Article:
“If a citizen was writing to Kopelousos and put “pancakes” in the subject and the Transportation Secretary didn’t know who it was, she wouldn’t open it,” First Amendment Foundation president Barbara Petersen explaining why she thought Transportation Secretary Stephanie Kopelousos’ “WaffleGate” explanation was a little light and fluffy.
As a publisher of daily news items, many of which are couched in some sort of government setting, I am particularly sensitive to issues related to freedom of the press. Some people feel that short of good independent sources on the internet, the print media is bought, sold and owned by the families planning to takeover the new world order. To those who feel the print media is complicit, the 4th estate has become a 5th column.
Most people I know firmly believe that politicians and government officials should not control the media. Last week, there was good coverage by The News Service of Florida in an article they published about the use of “breakfast-theme codes” in e-mails by high-ranking state transportation officials concerning the special session rail package that was approved by the state legislature; e-mails that have been alleged to violate Florida’s government in the sunshine laws.
Responding to newspaper reports that Department of Transportation officials titled e-mails about the legislation with words like “pancake” and “French toast,” Chief Financial Officer Alex Sink said Transportation Secretary Stephanie Kopelousos and her deputies should be the ones “pancaked” for violating the spirit of the state’s sunshine laws.
The e-mail breakfast club, a story rail opponents quickly christened “WaffleGate,” can be traced back prior to the start of the special session when Sen. Paula Dockery, R-Lakeland, filed a public records request for e-mails about the rail bill.
Asking for messages sent between March and mid-November, she was given 121 responses. Dockery, who is a Republican gubernatorial candidate, questioned the low number of results, which transportation officials attributed to a data entry error.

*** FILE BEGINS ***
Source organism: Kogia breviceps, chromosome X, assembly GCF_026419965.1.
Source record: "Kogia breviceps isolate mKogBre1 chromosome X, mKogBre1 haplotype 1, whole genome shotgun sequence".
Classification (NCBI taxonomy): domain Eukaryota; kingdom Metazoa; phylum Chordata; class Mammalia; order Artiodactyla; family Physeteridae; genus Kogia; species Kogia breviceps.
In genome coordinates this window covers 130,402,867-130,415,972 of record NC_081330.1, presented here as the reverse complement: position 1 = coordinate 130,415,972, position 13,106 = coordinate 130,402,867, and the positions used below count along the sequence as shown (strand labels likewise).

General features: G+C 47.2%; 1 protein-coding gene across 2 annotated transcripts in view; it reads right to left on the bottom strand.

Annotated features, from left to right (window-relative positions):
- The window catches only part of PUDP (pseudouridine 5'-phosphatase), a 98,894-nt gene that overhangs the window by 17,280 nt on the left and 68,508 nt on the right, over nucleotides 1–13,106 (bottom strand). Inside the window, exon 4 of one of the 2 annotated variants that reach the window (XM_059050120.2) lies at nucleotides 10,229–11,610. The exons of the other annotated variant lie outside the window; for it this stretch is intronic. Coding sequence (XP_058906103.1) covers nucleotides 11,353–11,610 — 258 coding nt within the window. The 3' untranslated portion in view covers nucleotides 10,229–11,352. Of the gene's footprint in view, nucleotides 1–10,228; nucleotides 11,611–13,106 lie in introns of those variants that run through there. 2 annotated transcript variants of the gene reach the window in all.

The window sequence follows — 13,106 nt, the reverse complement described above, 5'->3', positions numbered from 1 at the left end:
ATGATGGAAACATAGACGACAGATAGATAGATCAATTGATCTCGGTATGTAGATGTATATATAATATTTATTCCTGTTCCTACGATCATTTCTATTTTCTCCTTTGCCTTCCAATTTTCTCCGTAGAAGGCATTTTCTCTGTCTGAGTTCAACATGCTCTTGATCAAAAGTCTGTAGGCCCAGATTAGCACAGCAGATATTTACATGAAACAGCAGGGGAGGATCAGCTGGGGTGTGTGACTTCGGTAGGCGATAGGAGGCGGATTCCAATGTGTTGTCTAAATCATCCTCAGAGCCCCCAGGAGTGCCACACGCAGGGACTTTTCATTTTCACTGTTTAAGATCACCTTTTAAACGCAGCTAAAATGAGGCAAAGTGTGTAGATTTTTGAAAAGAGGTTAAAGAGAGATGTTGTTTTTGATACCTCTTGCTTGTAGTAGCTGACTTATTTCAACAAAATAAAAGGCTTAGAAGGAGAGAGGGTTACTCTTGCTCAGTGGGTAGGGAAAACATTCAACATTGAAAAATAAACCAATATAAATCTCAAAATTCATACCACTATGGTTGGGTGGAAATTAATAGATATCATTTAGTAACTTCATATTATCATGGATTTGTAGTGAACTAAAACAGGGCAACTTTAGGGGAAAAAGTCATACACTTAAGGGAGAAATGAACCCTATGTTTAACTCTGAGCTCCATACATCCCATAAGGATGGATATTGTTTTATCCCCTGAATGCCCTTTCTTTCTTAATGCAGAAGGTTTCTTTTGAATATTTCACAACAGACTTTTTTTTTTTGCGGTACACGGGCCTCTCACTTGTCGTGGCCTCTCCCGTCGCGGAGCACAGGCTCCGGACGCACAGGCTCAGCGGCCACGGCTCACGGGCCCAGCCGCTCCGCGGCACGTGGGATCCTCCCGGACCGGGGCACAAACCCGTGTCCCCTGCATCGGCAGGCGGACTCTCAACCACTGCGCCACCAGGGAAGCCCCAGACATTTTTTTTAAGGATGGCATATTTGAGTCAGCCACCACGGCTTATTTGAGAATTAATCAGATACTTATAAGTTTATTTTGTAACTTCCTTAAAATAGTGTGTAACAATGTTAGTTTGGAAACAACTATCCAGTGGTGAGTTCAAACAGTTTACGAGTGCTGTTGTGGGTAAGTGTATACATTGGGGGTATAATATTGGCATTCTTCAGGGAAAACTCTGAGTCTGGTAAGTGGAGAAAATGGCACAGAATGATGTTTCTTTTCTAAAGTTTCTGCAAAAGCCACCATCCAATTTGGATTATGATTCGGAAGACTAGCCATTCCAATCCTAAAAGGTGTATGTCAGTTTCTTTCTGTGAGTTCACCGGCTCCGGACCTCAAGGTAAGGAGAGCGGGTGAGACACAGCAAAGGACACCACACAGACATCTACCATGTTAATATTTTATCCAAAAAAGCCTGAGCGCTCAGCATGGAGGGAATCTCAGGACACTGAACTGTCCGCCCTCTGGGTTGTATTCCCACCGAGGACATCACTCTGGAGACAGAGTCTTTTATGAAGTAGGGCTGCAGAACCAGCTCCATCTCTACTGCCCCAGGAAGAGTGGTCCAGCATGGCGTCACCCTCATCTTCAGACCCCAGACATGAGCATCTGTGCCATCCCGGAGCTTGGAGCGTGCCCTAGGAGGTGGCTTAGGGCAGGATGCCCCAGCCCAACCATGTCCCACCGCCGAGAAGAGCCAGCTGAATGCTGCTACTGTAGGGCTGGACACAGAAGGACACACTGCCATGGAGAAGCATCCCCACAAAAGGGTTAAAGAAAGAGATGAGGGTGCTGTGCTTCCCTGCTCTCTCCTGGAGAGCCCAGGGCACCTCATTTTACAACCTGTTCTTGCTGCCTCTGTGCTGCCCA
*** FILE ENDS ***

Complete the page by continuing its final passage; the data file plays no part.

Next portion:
After the rail bill passed over Dockery’s objection during the special session, her office was given more than 8,000 e-mails, some of which contained just attachments and had subjects such as “pancakes” and “French toast,” which seemed to reveal a coding system that had opponents not liking their green eggs and ham.
Chief among the critics whose anger boiled over this week was Dockery, who said Gov. Charlie Crist should delay signing the rail bill or veto it altogether. But the governor, who vocally supported the rail plan, didn’t waffle.
Instead, he signed the bill in Tallahassee – and signed it again in Tampa, Orlando and a final time in Fort Lauderdale, making more stops on his tour than will be made by the trains the plan will allow.
Crist said he was signing the rail bill quickly because he did not think the breakfast e-mail controversy had much sizzle – at least not enough to fry the bill. But he did respond quickly to Sink’s request for an investigation, ordering a probe by Chief Inspector General Melinda Miguel.
Absent from Crist’s bill signing ceremony was Kopelousos, who had been a staple when the governor earlier had talked about the sunny upside of investing in trains in Florida.
He was asked if Kopelousos missed the early morning Tallahassee signing ceremony because she had a late breakfast, but the governor wasn’t laughing, pivoting instead to what he says will be a positive economic impact from the rail bill and the possibility of drawing down federal money for high speed rail as a result of signing it.
For her part, Kopelousos said that the WaffleGaters hadn’t fully cracked the story: the e-mails were not attempts to get around state Sunshine laws, she said. They were simply an effort to get her attention when she skimmed her crowded inbox.
Kopelousos said the attachments were all appropriately labeled, which she said allowed for full-compliance with state open records laws. She also said the discrepancy between the small response to Dockery’s initial public records request, which fueled the allegations of a cover-up, was an “honest mistake.”
Government watchdogs did not appear to be buying the syrup Kopelousos was selling, however. One, First Amendment Foundation president Barbara Petersen, said Kopelousos’ explanation “doesn’t pass the sniff test.”
“The fact is that she is the secretary of a very important state agency,” Petersen told the News Service. “It shouldn’t be that hard for her assistant secretary or general counsel to get her attention, to the point of using nonsensical subjects.”
The News Service of Florida contributed to this story